Archive | January, 2014

Men in (High) Hats: the Tyson Brothers of Gettysburg

23 Jan

This is an update to a prior post: “Finding Photographers and Their Equipment in Gettysburg Soldiers’ Cemetery Photos”

Within a photographic print attributed by William A. Frassanito to Peter S. Weaver taken on November 19, 1863 from the 2nd floor window of the Evergreen Cemetery gatehouse are two men facing in a direction away from the camera and hauling what appears to be a long ladder probably for use as a photographic platform (see detail below from file 32845u.tif, courtesy of the Library of Congress).

Tysons32845uautoadjusted7

Might these be the late arriving Tyson Brothers on their way to a position for photograph taking on or very near the border between the grounds of the Gettysburg Soldiers’ National Cemetery and the private Evergreen Cemetery? These Tyson Brothers candidates are highlighted within a circle in the image above; a red arrow indicates the direction in which they appear to be proceeding.

Tysons32845uautoadjusted7e

The lead figure (#1, above), wearing a dark coat and a tall stovepipe hat, appears to have crested over a small rise — mimicking a topographical feature existing today near the Evergreen Cemetery gatehouse — because the lower half of his horse is obscured. The trailing figure (#2, above) also wears a tall formal topper but is bedecked in a very light-colored coat. He appears to be managing a tall ladder over his right shoulder (perhaps he drew the shorter straw?). It isn’t clear if he is walking or also riding a horse. At some distance in front of him is the partially blocked image of a man or boy (#3) who appears to be considerably shorter than #1 either because he is on foot and/or not nearly as tall as #1. The male designated #3 is cradling a square or rectangular object in his right arm against his side. That object may be a case containing glass plate slides or photographic chemicals. The rider designated #1 appears to be turned in his saddle facing in the direction of and looking down towards #3.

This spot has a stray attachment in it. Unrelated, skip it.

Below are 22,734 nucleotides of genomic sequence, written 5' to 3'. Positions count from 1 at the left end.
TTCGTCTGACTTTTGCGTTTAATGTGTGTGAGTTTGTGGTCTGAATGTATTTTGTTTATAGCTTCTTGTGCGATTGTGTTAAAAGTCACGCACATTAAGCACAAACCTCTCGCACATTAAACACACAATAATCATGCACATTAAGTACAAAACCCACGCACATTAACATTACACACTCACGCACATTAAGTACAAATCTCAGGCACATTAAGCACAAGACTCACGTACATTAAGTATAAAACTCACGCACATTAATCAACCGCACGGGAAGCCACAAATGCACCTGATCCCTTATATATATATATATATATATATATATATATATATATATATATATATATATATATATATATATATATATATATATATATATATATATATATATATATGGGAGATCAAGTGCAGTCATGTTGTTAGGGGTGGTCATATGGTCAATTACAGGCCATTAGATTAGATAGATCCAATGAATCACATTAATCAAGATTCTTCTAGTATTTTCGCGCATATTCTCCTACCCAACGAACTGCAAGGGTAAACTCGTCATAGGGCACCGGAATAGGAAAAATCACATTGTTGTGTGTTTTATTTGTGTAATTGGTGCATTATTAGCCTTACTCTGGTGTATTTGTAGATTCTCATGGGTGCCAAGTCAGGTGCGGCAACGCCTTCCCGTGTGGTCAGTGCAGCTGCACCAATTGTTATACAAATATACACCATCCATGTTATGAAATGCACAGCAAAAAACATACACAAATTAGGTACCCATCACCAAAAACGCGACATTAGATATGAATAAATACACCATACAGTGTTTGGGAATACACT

We get enough of a view of individual #1 to see that he has long dark hair tumbling out beneath the back of is hat and a dark sideburn running into a beard, features bearing a considerable resemblance to the same seen in a photograph of Charles J. Tyson at page 29 of William A. Frassanito’s seminal book, Early Photography in Gettysburg (1995). Mr. Frassanito dates that photograph to 1860. Isaac G. Tyson, who looked much like his brother, is pictured sporting a goatee in a c. 1863 photo both at page 29 of Mr. Frassanito’s aforementioned book as well as at: http://pacivilwar150.com/ThroughPeople/Civilians/GettysburgPhotographers/PhotoGallery. The more diminutive fellow, #3, may well be the Tyson Brothers’ assistant, William H. Tipton, who was then just 13 years-old and in later years took over the Tysons’ photography business in Gettysburg.

The fact that there are two men wearing high hats proceeding together with photographic equipment further suggests that they are the Tyson Brothers. It reasons that local photographers would be far more likely to dress in formal attire — especially stovepipe hats — then out-of-town photographers who had to lug their gear and chemicals by rail or horse and wagon to Gettysburg. This would explain why of all of the candidates for photographers visible within this view, they are the only ones wearing tall, formal top hats. The other visible photographers wore far more comfortable and practical headgear. It also is no coincidence that the Gettysburg dedication scene sketch drawn by Frank Leslie’s artist Joseph Becker probably depicts the Tyson Brothers in tall hats (see the discussion of this topic in my book —  Abraham Lincoln at Gettysburg: A Review of Alexander Gardner’s Stereoscopic Photos: